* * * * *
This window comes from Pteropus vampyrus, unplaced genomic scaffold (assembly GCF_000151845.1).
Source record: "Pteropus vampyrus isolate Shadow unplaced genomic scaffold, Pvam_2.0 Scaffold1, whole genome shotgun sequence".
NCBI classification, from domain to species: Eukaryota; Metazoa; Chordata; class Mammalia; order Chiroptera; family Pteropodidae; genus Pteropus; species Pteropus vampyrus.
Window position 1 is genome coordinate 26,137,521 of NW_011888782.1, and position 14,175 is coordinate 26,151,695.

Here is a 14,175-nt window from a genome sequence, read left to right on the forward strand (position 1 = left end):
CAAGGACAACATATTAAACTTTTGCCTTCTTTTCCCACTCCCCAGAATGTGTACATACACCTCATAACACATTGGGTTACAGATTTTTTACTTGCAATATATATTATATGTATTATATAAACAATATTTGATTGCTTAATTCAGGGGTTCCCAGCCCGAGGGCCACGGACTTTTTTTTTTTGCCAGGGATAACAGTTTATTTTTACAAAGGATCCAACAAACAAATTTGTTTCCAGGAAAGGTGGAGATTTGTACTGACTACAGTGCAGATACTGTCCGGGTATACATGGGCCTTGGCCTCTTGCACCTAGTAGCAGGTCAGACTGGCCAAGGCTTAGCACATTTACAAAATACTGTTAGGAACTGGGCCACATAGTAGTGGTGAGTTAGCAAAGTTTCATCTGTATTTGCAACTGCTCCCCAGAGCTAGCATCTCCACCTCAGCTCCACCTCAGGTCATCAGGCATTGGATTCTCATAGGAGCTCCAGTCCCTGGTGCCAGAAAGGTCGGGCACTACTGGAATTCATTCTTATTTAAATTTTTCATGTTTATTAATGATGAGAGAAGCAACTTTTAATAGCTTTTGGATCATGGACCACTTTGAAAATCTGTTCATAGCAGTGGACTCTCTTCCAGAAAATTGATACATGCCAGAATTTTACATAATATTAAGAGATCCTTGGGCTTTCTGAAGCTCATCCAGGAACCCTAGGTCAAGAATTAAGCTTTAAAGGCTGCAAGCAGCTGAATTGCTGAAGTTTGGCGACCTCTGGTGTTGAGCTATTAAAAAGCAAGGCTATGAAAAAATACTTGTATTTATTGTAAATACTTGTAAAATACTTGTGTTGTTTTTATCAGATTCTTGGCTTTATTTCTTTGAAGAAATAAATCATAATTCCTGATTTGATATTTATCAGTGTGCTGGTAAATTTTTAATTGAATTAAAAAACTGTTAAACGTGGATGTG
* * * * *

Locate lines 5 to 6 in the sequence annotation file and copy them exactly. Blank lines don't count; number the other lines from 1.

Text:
Here is a 14,175-nt window from a genome sequence, read left to right on the forward strand (position 1 = left end):
CAAGGACAACATATTAAACTTTTGCCTTCTTTTCCCACTCCCCAGAATGTGTACATACACCTCATAACACATTGGGTTACAGATTTTTTACTTGCAATATATATTATATGTATTATATAAACAATATTTGATTGCTTAATTCAGGGGTTCCCAGCCCGAGGGCCACGGACTTTTTTTTTTTGCCAGGGATAACAGTTTATTTTTACAAAGGATCCAACAAACAAATTTGTTTCCAGGAAAGGTGGAGATTTGTACTGACTACAGTGCAGATACTGTCCGGGTATACATGGGCCTTGGCCTCTTGCACCTAGTAGCAGGTCAGACTGGCCAAGGCTTAGCACATTTACAAAATACTGTTAGGAACTGGGCCACATAGTAGTGGTGAGTTAGCAAAGTTTCATCTGTATTTGCAACTGCTCCCCAGAGCTAGCATCTCCACCTCAGCTCCACCTCAGGTCATCAGGCATTGGATTCTCATAGGAGCTCCAGTCCCTGGTGCCAGAAAGGTCGGGCACTACTGGAATTCATTCTTATTTAAATTTTTCATGTTTATTAATGATGAGAGAAGCAACTTTTAATAGCTTTTGGATCATGGACCACTTTGAAAATCTGTTCATAGCAGTGGACTCTCTTCCAGAAAATTGATACATGCCAGAATTTTACATAATATTAAGAGATCCTTGGGCTTTCTGAAGCTCATCCAGGAACCCTAGGTCAAGAATTAAGCTTTAAAGGCTGCAAGCAGCTGAATTGCTGAAGTTTGGCGACCTCTGGTGTTGAGCTATTAAAAAGCAAGGCTATGAAAAAATACTTGTATTTATTGTAAATACTTGTAAAATACTTGTGTTGTTTTTATCAGATTCTTGGCTTTATTTCTTTGAAGAAATAAATCATAATTCCTGATTTGATATTTATCAGTGTGCTGGTAAATTTTTAATTGAATTAAAAAACTGTTAAACGTGGATGTG